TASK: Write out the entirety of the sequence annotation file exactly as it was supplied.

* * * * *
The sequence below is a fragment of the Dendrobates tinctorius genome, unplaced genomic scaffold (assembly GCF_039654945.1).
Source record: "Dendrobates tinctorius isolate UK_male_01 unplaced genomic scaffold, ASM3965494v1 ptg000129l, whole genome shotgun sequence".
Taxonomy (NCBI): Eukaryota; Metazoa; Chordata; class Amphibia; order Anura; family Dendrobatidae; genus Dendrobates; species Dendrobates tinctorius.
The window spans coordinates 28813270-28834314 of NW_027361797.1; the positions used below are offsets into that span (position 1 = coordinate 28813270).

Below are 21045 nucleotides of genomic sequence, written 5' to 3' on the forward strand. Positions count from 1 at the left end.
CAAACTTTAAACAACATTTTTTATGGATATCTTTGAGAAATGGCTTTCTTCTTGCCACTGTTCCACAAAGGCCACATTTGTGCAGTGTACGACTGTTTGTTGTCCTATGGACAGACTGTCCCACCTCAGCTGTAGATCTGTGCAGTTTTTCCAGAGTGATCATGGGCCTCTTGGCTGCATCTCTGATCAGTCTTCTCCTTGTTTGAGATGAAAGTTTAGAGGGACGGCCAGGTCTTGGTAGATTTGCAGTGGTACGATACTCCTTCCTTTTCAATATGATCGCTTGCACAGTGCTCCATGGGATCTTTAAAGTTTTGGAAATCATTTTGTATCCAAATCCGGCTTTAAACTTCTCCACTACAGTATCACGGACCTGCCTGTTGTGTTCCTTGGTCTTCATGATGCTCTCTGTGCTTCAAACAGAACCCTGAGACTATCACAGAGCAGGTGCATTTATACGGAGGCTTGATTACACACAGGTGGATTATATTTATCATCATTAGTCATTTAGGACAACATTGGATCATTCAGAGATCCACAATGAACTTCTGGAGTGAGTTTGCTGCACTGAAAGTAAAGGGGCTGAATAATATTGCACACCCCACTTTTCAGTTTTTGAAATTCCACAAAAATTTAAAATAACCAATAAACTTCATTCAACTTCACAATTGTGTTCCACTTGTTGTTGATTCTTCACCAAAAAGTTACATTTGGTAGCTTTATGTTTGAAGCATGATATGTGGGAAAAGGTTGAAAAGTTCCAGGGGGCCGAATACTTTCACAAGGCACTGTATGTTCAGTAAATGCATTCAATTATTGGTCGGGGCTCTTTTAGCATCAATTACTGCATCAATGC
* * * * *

The sequence below is a fragment of the Dendrobates tinctorius genome, unplaced genomic scaffold (assembly GCF_039654945.1).
Source record: "Dendrobates tinctorius isolate UK_male_01 unplaced genomic scaffold, ASM3965494v1 ptg000129l, whole genome shotgun sequence".
Taxonomy (NCBI): Eukaryota; Metazoa; Chordata; class Amphibia; order Anura; family Dendrobatidae; genus Dendrobates; species Dendrobates tinctorius.
The window spans coordinates 28813270-28834314 of NW_027361797.1; the positions used below are offsets into that span (position 1 = coordinate 28813270).

Below are 21045 nucleotides of genomic sequence, written 5' to 3' on the forward strand. Positions count from 1 at the left end.
CAAACTTTAAACAACATTTTTTATGGATATCTTTGAGAAATGGCTTTCTTCTTGCCACTGTTCCACAAAGGCCACATTTGTGCAGTGTACGACTGTTTGTTGTCCTATGGACAGACTGTCCCACCTCAGCTGTAGATCTGTGCAGTTTTTCCAGAGTGATCATGGGCCTCTTGGCTGCATCTCTGATCAGTCTTCTCCTTGTTTGAGATGAAAGTTTAGAGGGACGGCCAGGTCTTGGTAGATTTGCAGTGGTACGATACTCCTTCCTTTTCAATATGATCGCTTGCACAGTGCTCCATGGGATCTTTAAAGTTTTGGAAATCATTTTGTATCCAAATCCGGCTTTAAACTTCTCCACTACAGTATCACGGACCTGCCTGTTGTGTTCCTTGGTCTTCATGATGCTCTCTGTGCTTCAAACAGAACCCTGAGACTATCACAGAGCAGGTGCATTTATACGGAGGCTTGATTACACACAGGTGGATTATATTTATCATCATTAGTCATTTAGGACAACATTGGATCATTCAGAGATCCACAATGAACTTCTGGAGTGAGTTTGCTGCACTGAAAGTAAAGGGGCTGAATAATATTGCACACCCCACTTTTCAGTTTTTGAAATTCCACAAAAATTTAAAATAACCAATAAACTTCATTCAACTTCACAATTGTGTTCCACTTGTTGTTGATTCTTCACCAAAAAGTTACATTTGGTAGCTTTATGTTTGAAGCATGATATGTGGGAAAAGGTTGAAAAGTTCCAGGGGGCCGAATACTTTCACAAGGCACTGTATGTTCAGTAAATGCATTCAATTATTGGTCGGGGCTCTTTTAGCATCAATTACTGCATCAATGC